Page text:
The film industry is notoriously difficult to break into, especially without a connection to open the door. Yet, every few years, a newcomer amazes the industry with their fresh ideas and unique perspective. Recent graduate Max Scherr ’21 hopes to be next.
Scherr was at Harvard as an international student originally from Moscow, Russia, and he focused on visual and environmental studies – now called art, film, and visual studies. He took a job in the media on campus through the CS50 production department on the advice of an advisor, and gained critical experience there. But when it comes to his concentration, he hasn’t gained as much practical experience as he would have hoped.
“I focused on VES,” Scherr said. “But it was mostly a kind of theoretical and background knowledge.”
The lack of practical opportunities in the VES program led Scherr to travel abroad to complete a program in London focused on this work.
“I also worked with the Harvard College Film Festival, which was also an interesting experience,” Scherr said.
As a Harvard graduate, he feels a certain kinship with his former student and director Damien Chazelle ’07. After seeing Chazelle’s hit movies “Whiplash” (2014) and “La La Land” (2016) in high school, Scherr was thrilled to find that he and Chazelle shared a freshman dorm and concentration.
“I started taking VES classes and talking to the teachers who trained him,” Scherr said. “My teacher was also the teacher of one of my favorite filmmakers.”
Chazelle’s work was inspiring – a beacon of light as Scherr blazed the same trail. But some of his most defining experiences came while he was wandering around campus as a lone freshman. One of those early days he came across the Somerville Theater for the first time.
“When I just got here I was an international student, so I felt… quite lost,” he said. “So I was spending a lot of time alone, and I just started thinking about what I could do, and I discovered this cinema.”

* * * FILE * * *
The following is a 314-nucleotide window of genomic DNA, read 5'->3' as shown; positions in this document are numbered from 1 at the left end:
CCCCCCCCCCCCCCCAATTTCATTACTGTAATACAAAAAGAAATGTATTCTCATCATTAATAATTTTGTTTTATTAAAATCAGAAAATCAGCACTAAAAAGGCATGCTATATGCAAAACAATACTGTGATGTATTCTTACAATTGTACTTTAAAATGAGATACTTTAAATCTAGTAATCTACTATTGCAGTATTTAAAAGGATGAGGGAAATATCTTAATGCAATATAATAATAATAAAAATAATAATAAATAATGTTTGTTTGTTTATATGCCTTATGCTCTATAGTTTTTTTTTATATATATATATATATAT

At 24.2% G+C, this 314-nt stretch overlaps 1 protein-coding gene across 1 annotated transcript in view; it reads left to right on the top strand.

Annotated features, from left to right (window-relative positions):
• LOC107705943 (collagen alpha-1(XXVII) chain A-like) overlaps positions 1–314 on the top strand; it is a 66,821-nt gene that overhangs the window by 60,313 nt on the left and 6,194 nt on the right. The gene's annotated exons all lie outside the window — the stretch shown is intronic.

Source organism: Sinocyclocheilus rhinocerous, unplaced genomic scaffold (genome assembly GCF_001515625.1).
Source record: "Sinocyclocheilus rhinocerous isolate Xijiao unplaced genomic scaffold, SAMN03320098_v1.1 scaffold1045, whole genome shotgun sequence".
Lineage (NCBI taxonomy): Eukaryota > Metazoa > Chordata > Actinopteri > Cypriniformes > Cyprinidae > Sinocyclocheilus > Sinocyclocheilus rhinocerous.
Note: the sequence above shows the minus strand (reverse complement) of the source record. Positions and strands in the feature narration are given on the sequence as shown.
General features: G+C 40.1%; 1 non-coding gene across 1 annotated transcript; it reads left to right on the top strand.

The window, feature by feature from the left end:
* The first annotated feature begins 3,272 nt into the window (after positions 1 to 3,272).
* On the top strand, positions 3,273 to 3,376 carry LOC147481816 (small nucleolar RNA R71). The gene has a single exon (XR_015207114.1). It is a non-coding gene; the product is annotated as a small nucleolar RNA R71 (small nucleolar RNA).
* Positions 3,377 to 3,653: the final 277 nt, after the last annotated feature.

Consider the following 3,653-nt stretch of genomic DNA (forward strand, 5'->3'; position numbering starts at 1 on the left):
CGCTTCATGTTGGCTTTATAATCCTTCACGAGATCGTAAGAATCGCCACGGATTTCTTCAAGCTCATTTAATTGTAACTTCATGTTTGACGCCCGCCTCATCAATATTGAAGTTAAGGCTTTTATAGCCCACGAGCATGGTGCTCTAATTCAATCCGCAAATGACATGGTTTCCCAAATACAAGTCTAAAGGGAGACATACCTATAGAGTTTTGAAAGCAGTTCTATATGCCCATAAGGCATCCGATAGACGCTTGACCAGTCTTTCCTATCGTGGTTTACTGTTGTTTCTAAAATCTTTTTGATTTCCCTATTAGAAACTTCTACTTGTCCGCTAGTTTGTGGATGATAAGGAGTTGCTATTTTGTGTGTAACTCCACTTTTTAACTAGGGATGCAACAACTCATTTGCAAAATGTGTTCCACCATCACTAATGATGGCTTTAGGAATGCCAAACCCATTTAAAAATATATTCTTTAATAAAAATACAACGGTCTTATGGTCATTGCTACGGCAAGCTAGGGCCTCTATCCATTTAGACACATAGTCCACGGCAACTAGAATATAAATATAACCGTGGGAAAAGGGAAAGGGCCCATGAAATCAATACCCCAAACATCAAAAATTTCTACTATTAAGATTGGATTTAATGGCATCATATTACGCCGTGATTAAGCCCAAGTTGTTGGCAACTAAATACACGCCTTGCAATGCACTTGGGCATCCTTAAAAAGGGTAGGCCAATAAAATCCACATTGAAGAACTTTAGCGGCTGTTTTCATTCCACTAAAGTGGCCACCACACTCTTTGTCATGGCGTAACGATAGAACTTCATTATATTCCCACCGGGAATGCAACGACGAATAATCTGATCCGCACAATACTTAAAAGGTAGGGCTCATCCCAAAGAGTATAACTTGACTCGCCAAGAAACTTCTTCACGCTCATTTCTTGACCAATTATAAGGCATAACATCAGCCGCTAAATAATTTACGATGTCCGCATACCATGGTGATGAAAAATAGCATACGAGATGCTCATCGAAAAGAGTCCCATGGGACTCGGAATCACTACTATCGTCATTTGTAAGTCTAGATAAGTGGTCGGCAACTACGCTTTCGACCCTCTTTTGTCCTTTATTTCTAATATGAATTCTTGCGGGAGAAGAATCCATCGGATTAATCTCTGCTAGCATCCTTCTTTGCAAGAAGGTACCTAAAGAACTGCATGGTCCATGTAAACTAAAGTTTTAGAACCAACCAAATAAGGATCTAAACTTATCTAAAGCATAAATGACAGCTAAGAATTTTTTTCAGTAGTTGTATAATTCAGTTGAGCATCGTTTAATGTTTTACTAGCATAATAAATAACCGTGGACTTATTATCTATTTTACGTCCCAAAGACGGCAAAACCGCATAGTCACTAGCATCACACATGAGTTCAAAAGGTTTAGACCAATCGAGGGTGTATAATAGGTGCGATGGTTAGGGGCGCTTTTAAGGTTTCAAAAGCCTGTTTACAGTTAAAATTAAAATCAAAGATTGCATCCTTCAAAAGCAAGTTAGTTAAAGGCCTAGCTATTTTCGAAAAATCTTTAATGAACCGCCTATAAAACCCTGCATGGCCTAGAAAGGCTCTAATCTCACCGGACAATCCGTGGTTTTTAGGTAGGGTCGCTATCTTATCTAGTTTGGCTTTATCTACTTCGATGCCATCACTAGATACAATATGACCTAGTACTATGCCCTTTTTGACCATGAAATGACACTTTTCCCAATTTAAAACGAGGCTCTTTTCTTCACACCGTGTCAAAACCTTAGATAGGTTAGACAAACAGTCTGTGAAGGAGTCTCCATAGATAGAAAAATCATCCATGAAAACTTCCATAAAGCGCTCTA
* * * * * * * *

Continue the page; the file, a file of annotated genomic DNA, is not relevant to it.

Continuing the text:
Scherr admired the theater and began going there once or twice a week. It was sort of a “place of safety”. Spending nights at the theater, his love for film only deepened and eventually inspired his first professional short film, “Summerville,” about his beloved hideaway. After gaining theater approval in September 2021, Scherr began writing the screenplay.
“People usually write about themselves and your experiences, but I didn’t just want to make a movie about a freshman entering theater, it was just too boring.”
the casting call describes the plot as “a woman returning to her hometown while getting caught in a blizzard. Searching for a place to hide, she finds herself at the Somerville Theater, where much of her childhood took place. The theater comes to life and helps her rediscover these memories.
The five-day shoot was an invaluable experience for Scherr, who cites the talent and commitment of the crew for making the planning work in the middle of a snowstorm in February.
“It was great to see how professionalism pays off on these kinds of projects,” Scherr said. “I wasn’t sure until the last minute that it would actually work and that we would be able to do it in the time we had.”
Scherr’s main advice to young students hoping to pursue film studies is to simply make more films.
“What I’m starting to realize now, after school, is that it doesn’t matter where you graduated from. It doesn’t matter what classes you’ve taken,” he said. “No matter what you’ve done, what you’ve done, what you’ve written, what you’ve achieved, and just having that work that you’ve done that you can attach your name to is extremely important. .”
Without your own work, it is nearly impossible to get a job funded.
“I have a bunch of ideas, to be honest, and what I realize now is that it doesn’t really matter if you have ideas,” Scherr said. “It doesn’t matter who you know, it’s important if you’ve already proven yourself with something and they’re willing to give you money for the next thing.” The ultimate dream is to be able to do what he loves without worrying about finances.
“Summerville” will be entered into film festivals, one of the best ways for young filmmakers to gain exposure. Success at a festival can generate buzz to fund the next film, or even expand a short into a feature, as with Damien Chazelle’s “Whiplash” at the Sundance Film Festival in 2013.
Ultimately, Scherr wants to be the next great filmmaker and serve as a “link between Russia and the West”, in hopes of fostering a more constructive relationship between the two in the future.
As for what’s next, Scherr will continue to write, direct and work until someone takes a chance and invests in his talents. Returning to his roots near Harvard in Somerville for inspiration has helped Scherr along his creative journey. Resilience is key, and Scherr is undeterred by the difficult path he faces.